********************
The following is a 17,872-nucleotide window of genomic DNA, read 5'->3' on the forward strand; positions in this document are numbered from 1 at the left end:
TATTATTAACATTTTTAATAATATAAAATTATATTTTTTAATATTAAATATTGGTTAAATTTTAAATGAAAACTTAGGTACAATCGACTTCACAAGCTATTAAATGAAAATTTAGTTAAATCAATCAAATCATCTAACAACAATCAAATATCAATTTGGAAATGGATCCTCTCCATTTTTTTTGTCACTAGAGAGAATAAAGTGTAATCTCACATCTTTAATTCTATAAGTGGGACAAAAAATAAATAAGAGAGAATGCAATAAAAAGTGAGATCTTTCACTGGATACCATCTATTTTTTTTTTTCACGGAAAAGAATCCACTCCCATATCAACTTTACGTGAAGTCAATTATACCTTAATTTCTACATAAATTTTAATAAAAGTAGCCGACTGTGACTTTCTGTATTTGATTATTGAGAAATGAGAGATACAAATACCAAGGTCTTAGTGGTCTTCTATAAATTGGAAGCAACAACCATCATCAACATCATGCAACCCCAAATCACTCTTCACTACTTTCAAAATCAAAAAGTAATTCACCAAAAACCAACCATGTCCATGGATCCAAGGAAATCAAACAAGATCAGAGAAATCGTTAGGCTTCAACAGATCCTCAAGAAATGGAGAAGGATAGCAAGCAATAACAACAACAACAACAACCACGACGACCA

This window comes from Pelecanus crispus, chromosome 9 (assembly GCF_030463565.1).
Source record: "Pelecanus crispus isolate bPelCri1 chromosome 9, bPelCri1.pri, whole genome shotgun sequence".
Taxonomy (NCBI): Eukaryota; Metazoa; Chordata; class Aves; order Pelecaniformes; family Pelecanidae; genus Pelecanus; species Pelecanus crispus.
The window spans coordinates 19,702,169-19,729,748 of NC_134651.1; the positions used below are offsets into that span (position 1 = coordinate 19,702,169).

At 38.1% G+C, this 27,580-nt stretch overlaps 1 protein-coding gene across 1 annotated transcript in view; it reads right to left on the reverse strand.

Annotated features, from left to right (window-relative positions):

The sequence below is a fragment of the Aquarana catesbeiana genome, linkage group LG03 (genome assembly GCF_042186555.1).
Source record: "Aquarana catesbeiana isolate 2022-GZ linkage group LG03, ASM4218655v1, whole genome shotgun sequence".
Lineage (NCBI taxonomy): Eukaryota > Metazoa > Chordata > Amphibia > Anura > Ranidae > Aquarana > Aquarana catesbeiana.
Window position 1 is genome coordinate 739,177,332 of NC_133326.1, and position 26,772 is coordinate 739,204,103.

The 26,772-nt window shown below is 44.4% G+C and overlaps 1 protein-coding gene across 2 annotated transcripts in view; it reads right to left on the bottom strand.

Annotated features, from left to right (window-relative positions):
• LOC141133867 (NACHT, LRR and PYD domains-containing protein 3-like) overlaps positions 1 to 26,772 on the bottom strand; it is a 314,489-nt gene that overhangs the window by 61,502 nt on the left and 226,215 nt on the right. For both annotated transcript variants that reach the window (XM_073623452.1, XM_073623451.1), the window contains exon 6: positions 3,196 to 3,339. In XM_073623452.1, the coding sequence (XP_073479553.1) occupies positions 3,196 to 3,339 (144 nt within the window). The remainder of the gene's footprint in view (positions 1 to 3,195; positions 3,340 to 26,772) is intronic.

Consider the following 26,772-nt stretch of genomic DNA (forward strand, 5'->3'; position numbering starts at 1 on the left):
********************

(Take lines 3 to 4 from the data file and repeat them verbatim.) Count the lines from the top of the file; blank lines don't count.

This window comes from Pelecanus crispus, chromosome 9 (assembly GCF_030463565.1).
Source record: "Pelecanus crispus isolate bPelCri1 chromosome 9, bPelCri1.pri, whole genome shotgun sequence".